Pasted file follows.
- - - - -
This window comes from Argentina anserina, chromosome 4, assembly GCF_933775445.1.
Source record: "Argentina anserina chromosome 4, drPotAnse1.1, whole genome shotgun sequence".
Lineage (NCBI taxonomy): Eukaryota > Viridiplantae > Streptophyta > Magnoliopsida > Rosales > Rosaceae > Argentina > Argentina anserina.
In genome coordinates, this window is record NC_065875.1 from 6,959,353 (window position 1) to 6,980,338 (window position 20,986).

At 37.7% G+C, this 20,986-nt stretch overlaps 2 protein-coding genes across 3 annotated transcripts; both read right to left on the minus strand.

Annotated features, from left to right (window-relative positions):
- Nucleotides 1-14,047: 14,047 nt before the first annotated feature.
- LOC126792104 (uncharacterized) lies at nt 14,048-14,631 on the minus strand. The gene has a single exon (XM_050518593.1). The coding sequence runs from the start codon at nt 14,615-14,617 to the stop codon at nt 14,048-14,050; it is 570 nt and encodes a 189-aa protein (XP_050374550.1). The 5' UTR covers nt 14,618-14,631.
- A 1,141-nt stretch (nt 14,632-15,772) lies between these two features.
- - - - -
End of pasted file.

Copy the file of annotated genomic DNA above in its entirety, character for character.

This window comes from Argentina anserina, chromosome 4, assembly GCF_933775445.1.
Source record: "Argentina anserina chromosome 4, drPotAnse1.1, whole genome shotgun sequence".
Lineage (NCBI taxonomy): Eukaryota > Viridiplantae > Streptophyta > Magnoliopsida > Rosales > Rosaceae > Argentina > Argentina anserina.
In genome coordinates, this window is record NC_065875.1 from 6,959,353 (window position 1) to 6,980,338 (window position 20,986).

At 37.7% G+C, this 20,986-nt stretch overlaps 2 protein-coding genes across 3 annotated transcripts; both read right to left on the minus strand.

Annotated features, from left to right (window-relative positions):
- Nucleotides 1-14,047: 14,047 nt before the first annotated feature.
- LOC126792104 (uncharacterized) lies at nt 14,048-14,631 on the minus strand. The gene has a single exon (XM_050518593.1). The coding sequence runs from the start codon at nt 14,615-14,617 to the stop codon at nt 14,048-14,050; it is 570 nt and encodes a 189-aa protein (XP_050374550.1). The 5' UTR covers nt 14,618-14,631.
- A 1,141-nt stretch (nt 14,632-15,772) lies between these two features.